The theriogenologist first performed abdominal ultrasonography, which showed a small amount of free hyperechoic fluid, and then ordered placement of a 14-gauge catheter in the right jugular vein while he performed a vaginal examination. The mare’s mucous membranes were pale pink and tacky, and capillary refill time was prolonged. We were unable to measure her temperature and heart rate at that time due to the other ongoing procedures. Her respiratory rate was subjectively normal, although we could not measure the exact rate. The internist, who was also consulted, performed a rectal examination and repeated the abdominal ultrasonography. Findings included pneumouterus, a mild amount of blood in the rectum, and a large amount of swirling heterogenous fluid in the abdomen (FIGURE 2). The heterogenous fluid was consistent with hemoabdomen secondary to uterine artery rupture. A blood sample indicated a lactate concentration of 1.7 mmol/L (reference range 0.5 to 1.78 mmol/L), PCV of 40%, and total protein of 6.8 g/dL. Abdominocentesis retrieved frank blood, confirming that the mare was bleeding into her abdomen.


When the mare became ataxic, presumably due to hypoxia secondary to blood loss, she was sedated with 100 mg of xylazine IV, 5 mg of butorphanol IV, and 1 mg of butorphanol IM, followed by 100 mg of ketamine IM. An ambulatory team was sent to collect 6 L of blood from the crossmatched blood donor, while a 10-L bolus of lactated Ringers solution (LRS) was administered to the mare via the IV catheter, after which the fluid rate was decreased to 2 to 3 L/hr. To encourage hemostasis, she was also given a loading dose of aminocaproic acid (40 mg/kg) IV over 30 minutes and 4 g of Yunnan Baiyao powder mixed with 30 mL water PO. Out of concern for safety of the foal, the pair was separated by a stall partition.

To address the mare’s increasing ataxia and instability, we administered lidocaine (0.05 mg/kg/min) and ketamine (10 µg/kg/min) IV at a constant rate infusion (CRI), oxygen therapy through a nasal cannula at a rate of 10 L/min, and 1 L of blood IV at a rate of approximately 1 L/hr. She was monitored continuously for reactions, although a full physical examination could not be performed due to the risk her ataxia posed to staff. To enable faster administration of blood, a 12-gauge catheter with a large-bore extension set was placed in her left jugular vein and the blood transfusion line was transferred to this catheter. The catheter in the right jugular vein was used for LRS administration. The mare remained stuporous and ataxic due to her hypoxic state. When standing still, her limbs were splayed out in a wide stance with her head hung low.

During the administration of the third liter of blood, muscle fasciculations were noted, indicating a mild reaction to the transfusion. Her heart rate remained at 52 beats/min, she remained eupneic at 16 breaths/min (reference range 12 to 20 breaths/min), but she became hypothermic with a temperature of 95.2˚F (reference range 99.5˚F to 101.5˚F). A blanket was placed on the mare, and 250 mg of diphenhydramine IM and 625 mg of methylprednisolone sodium succinate IV were administered to reduce the risk for further transfusion reactions.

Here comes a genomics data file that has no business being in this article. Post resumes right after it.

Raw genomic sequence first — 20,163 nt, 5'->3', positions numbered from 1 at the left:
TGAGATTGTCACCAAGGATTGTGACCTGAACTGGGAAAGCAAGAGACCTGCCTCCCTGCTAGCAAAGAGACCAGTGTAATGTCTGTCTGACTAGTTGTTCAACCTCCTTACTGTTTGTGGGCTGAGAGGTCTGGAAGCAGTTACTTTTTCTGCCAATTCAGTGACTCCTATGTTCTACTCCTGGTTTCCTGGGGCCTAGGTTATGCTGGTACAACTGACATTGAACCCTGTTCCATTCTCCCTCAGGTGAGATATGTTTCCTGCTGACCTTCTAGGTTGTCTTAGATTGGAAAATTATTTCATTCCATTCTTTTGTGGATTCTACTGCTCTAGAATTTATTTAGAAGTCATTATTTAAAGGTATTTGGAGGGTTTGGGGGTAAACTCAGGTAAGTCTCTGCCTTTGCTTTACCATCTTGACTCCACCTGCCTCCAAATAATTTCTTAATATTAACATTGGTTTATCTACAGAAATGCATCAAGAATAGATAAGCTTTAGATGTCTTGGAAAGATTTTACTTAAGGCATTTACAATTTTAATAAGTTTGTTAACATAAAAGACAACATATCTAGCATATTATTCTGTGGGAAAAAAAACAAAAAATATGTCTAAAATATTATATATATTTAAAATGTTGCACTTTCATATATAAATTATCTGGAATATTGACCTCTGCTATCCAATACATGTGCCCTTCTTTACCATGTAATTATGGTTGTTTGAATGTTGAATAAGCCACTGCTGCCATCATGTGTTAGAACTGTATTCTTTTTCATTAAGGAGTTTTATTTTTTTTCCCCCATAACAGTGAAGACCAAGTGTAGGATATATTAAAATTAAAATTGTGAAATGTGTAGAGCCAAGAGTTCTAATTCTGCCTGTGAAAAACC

By the time the mare had received the fifth and sixth liters of blood, she appeared much brighter and began nibbling at some hay. She became steady on her feet with her limbs placed squarely beneath her; the muscle fasciculations stopped. A full physical examination was possible and indicated that she was normothermic. Her heart and respiratory rates remained the same at 52 beats/min and 16 breaths/min, respectively. Her mucous membrane color was a brighter, more normal, pink, and the membranes were moist. Capillary refill time returned to 2 seconds. The oxygen delivery rate was reduced to 5 L/min and treatment with IV antimicrobials was initiated.

After the blood transfusions, the mare continued to receive LRS with a 2.5% calcium, magnesium, phosphorus, and potassium (CMPK) supplement IV at a rate of 2 to 3 L/hr. Her oxygen delivery remained at 5 L/min and her CRI of lidocaine/ketamine remained at 81 mL/hr. She received another dose of aminocaproic acid (at the maintenance dose of 20 mg/kg) and another dose of Yunnan Baiyao powder.

Two hours after administration of the last liter of blood, it was noted that the IV fluids had stopped flowing and that her fluid and oxygen lines had become entangled. After the lines were untangled and fluid flow resumed, the mare inadvertently received a large bolus of lidocaine/ketamine because although the LRS was not flowing, the pump administering the lidocaine/ketamine had not stopped and, therefore, lidocaine/ketamine had built up in the chamber of the fluid coil set. The mare experienced a severe lidocaine reaction in the form of acute, severe ataxia and muscle fasciculations, and the lidocaine/ketamine CRI was discontinued immediately. After giving her time to recover from the reaction, it was decided to administer 2 more liters of blood from a donor that was not crossmatched to the mare. This decision was made because it was clinically unclear whether her acute ataxia was solely from the lidocaine reaction or from hypoxia. There was also a risk that a clot had dislodged during the lidocaine reaction and hemorrhaging had resumed. The mare was observed closely while receiving the blood, and no transfusion reactions were observed.